June is finished and here we are into July, already.
I remember the longest day of the year happened sometime in there, but it is a brief memory, like a drop in the bucket kind of memory.
Looking back at the lovely calendar I have hanging on my pantry, the one with the colourful picture of some kind of bird on it, I can see why June was so busy.
It seemed those grandkids had something going on every single day.
My husband and I are, of course, the grandparents. We are not the parents and we’ve been there, done all that stuff with our own three children, so many years ago, it all seems like a distant memory. But, somehow, being grandparents, we have found, leaving us a little surprised, but mostly happy, we get to do it all again.
Ball games, music recitals and kindergarten graduations. How much fun is that?
Hoping to win the ‘grandparents of the year’ award or at least stay in the loop with our grandkids, we tried to attend as many of these events as possible.
And, so we did.
Well, I’m here to tell you it was not easy, but it certainly wasn’t boring either.
And, to add to the challenge of life in the fast lane, my husband gets around on a scooter, or, on some days, in a wheelchair. Therefore, being in the fast lane is often really quite tricky.
Take our grandson’s kindergarten graduation.
I swear every parent and grandparent on God’s green earth was at that graduation. And, of course, we were late. We were late mostly because we couldn’t find the school, a fact I blame totally on my husband.
“Do you know where the school is?” I asked innocently before we started out.
“I think so,” he replied. As it turns out he did not have a clue, not a clue, and, apparently, the map on my phone, didn’t seem to know either.
It was embarrassing and humiliating, in part at least partially, but not entirely, because our daughter is a teacher at that very same school.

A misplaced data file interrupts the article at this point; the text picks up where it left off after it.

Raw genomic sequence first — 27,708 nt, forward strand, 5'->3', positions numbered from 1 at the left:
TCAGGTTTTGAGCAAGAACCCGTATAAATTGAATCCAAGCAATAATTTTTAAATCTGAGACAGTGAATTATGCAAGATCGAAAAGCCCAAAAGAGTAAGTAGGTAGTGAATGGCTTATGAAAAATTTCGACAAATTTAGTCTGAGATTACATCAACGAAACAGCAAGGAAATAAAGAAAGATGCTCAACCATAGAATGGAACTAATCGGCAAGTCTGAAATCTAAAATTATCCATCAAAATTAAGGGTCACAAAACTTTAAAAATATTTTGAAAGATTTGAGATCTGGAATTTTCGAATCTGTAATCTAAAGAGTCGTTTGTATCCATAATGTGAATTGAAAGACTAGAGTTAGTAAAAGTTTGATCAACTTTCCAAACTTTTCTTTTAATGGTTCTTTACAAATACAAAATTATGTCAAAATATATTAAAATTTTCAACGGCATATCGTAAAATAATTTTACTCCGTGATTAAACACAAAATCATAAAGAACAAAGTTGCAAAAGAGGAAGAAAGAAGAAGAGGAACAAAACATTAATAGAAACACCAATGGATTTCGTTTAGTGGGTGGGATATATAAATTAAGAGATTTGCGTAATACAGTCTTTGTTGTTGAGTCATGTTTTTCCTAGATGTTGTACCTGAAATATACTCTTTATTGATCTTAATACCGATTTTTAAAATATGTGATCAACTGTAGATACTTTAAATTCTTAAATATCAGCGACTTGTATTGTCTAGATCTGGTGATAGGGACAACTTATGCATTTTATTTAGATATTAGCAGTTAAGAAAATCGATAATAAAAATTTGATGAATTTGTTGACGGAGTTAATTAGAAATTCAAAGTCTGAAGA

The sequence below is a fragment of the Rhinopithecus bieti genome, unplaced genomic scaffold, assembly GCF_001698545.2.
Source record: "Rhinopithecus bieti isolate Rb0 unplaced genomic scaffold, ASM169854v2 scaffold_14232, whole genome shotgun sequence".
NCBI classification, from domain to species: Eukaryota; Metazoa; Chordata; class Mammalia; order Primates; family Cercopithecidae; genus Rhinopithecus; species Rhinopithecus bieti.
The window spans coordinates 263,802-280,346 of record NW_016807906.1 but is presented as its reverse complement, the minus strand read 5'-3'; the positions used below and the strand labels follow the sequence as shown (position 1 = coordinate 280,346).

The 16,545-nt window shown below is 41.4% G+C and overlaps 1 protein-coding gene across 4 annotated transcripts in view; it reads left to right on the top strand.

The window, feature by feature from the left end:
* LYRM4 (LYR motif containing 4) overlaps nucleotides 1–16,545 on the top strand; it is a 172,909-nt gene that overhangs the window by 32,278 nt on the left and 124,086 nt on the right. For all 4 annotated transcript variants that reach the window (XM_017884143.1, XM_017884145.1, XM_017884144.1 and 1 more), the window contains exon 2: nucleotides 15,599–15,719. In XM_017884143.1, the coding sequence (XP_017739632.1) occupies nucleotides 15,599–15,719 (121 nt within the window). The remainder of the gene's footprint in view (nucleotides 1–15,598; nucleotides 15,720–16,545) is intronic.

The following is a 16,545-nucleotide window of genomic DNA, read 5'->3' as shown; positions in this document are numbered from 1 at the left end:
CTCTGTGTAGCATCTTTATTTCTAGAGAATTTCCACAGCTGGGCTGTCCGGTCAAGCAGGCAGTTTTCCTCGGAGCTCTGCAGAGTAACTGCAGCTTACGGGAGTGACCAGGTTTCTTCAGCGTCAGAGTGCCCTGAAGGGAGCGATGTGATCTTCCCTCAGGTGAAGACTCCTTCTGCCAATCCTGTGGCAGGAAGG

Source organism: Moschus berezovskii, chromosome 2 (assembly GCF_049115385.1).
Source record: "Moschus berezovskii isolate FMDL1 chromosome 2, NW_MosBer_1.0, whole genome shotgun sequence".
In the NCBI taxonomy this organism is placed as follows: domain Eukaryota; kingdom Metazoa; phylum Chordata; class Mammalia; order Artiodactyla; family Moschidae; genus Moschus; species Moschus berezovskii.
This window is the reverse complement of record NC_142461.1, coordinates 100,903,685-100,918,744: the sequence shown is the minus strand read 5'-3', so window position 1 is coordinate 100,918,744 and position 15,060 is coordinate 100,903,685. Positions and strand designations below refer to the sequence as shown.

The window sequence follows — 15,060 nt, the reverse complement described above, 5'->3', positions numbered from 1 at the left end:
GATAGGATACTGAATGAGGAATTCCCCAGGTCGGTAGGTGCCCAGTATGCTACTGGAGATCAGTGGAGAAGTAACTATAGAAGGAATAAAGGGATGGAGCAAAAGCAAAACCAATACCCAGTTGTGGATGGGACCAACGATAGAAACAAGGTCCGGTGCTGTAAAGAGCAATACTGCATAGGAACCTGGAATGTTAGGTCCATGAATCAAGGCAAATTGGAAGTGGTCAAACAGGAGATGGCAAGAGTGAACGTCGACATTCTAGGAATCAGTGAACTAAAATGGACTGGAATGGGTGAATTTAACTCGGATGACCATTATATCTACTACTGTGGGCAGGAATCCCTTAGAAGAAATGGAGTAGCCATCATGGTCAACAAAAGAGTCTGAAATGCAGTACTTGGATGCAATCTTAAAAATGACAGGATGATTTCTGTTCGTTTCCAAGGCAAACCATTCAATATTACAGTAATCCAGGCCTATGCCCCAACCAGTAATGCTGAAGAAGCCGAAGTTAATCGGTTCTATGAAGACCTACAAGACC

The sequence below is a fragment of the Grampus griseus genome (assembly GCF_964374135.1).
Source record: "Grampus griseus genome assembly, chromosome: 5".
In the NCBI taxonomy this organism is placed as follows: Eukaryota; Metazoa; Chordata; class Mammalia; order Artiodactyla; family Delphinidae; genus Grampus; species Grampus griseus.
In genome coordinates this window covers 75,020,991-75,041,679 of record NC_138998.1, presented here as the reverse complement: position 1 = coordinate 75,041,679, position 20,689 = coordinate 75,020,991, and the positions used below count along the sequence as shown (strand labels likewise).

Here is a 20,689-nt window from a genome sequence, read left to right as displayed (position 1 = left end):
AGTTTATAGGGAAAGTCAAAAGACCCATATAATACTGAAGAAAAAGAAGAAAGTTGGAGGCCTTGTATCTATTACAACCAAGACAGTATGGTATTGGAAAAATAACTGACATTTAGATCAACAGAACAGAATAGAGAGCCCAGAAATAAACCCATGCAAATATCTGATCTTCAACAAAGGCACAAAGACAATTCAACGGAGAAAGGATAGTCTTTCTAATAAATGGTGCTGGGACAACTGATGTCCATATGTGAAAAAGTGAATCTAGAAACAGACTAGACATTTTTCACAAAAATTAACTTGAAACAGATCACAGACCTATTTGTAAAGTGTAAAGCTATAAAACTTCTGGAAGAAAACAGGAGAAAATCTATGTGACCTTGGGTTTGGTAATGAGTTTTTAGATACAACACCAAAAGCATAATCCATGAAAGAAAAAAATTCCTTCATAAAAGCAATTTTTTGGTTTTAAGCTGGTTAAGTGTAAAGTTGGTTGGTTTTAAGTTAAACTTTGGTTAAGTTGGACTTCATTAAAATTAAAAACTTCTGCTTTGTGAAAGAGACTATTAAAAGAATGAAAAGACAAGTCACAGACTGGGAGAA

We arrived just when they were putting the graduation caps on the little graduates’ heads. Unfortunately, there was no way my husband could begin to maneuver his scooter through the door of that room and even if he could, he would have had to go in front of about three million other parents/grandparents and siblings.
So he stayed in the hallway like he was in detention or something. Another grandson, bored with the whole graduation thing, took pity on him and said, “don’t worry, grandpa, I’ll stay with you.”
Eventually the grads filed out of the room and we learned we all were to go for snacks.
“Nice bike,” some sweet little girl said to my husband in passing. Another benevolent lady insisted he take himself and his scooter into the room where the snacks were being served.
“We’ll get you in,” she said cheerfully.
I said nothing. “Great, how will you get him out?” I thought, but privately, to myself.
A scooter needs lots of wiggle room to turn around, a fact the benevolent lady obviously didn’t know. As it turned out we were there for a good time and a long time. A very long time.
And then there was the music recital for our oldest granddaughter. It was a lovely back yard affair. Once again I was amazed at the number of parents and grandparents who showed up. They covered pretty much every square inch of that back yard, but somehow we squeezed ourselves in, too, scooter and all.
After it was all over, we sat on our back deck with only the flowers and the setting sun for company and the stillness broken only by the occasional sound of birds chirping.
“Sure been busy,” I remarked. “Sure has,” he replied. All we need is a couple of rocking chairs to complete this scenario, I think to myself with wry amusement. And then I think back to all the rushing and the busyness of the last few weeks and I smile because one thing I know for sure.
It was all worth it. Every minute.